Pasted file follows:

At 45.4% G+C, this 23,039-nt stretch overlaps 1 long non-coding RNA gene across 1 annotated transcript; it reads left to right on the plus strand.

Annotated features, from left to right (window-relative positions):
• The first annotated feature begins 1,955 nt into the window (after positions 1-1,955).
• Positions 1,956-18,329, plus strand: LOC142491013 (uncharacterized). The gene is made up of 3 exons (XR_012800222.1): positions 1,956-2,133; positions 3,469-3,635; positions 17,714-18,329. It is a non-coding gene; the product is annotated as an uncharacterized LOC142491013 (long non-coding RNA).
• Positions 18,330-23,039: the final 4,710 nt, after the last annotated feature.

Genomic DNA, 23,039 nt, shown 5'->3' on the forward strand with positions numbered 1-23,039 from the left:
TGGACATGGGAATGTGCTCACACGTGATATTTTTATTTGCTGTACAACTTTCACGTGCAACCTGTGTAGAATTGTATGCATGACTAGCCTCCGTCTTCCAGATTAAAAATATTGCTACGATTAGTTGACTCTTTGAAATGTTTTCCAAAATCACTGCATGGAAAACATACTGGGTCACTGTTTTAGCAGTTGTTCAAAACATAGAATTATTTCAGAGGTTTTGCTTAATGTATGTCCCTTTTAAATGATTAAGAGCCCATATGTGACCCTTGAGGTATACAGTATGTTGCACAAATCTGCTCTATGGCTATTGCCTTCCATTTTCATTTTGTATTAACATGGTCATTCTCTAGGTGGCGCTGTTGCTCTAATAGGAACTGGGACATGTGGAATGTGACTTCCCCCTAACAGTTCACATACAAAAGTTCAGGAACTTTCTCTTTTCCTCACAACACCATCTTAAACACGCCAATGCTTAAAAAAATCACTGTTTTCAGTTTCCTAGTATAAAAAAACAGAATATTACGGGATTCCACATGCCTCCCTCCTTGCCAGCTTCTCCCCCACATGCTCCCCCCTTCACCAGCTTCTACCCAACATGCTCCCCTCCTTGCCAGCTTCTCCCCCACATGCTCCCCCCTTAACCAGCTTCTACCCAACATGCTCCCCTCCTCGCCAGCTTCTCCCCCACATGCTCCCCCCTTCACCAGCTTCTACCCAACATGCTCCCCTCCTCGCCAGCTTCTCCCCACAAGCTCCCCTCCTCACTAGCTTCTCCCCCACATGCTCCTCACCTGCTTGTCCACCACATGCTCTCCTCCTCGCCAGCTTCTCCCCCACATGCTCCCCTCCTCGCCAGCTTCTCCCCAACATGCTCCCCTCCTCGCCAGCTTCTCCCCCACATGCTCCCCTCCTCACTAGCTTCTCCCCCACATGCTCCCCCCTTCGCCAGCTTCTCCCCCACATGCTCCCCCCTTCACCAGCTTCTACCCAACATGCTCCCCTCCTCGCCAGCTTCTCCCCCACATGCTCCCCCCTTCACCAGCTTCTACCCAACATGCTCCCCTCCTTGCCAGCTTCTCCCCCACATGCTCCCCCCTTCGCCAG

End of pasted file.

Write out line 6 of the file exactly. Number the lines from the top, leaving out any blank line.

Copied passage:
Genomic DNA, 23,039 nt, shown 5'->3' on the forward strand with positions numbered 1-23,039 from the left: